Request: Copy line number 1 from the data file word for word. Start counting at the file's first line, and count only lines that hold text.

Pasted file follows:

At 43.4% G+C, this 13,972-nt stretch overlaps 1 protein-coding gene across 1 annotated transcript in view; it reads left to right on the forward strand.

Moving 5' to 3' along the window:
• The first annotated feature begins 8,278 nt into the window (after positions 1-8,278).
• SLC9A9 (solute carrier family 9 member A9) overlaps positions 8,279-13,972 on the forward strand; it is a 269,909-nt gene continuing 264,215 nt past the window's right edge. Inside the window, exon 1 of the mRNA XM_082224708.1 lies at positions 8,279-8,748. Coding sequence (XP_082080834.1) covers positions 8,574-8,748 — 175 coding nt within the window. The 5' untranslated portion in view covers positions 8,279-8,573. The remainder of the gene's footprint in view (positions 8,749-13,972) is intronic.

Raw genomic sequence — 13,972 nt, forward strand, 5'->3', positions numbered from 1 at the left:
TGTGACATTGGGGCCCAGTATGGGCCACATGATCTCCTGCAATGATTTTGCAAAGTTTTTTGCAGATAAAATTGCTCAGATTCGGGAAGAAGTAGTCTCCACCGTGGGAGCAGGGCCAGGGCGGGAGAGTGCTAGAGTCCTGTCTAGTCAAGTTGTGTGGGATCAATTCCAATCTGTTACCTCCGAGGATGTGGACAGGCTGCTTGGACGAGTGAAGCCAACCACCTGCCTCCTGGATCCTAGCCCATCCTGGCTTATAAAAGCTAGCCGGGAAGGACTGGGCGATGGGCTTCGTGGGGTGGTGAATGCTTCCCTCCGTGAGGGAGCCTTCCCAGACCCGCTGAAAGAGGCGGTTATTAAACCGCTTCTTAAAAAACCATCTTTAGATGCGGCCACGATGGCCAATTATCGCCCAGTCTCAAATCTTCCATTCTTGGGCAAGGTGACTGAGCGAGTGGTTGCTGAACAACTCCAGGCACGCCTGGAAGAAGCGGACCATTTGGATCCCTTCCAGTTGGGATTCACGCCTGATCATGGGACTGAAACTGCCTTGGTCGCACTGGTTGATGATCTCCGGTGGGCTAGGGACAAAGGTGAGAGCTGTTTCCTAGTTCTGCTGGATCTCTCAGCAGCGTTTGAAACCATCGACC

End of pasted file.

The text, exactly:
At 43.4% G+C, this 13,972-nt stretch overlaps 1 protein-coding gene across 1 annotated transcript in view; it reads left to right on the forward strand.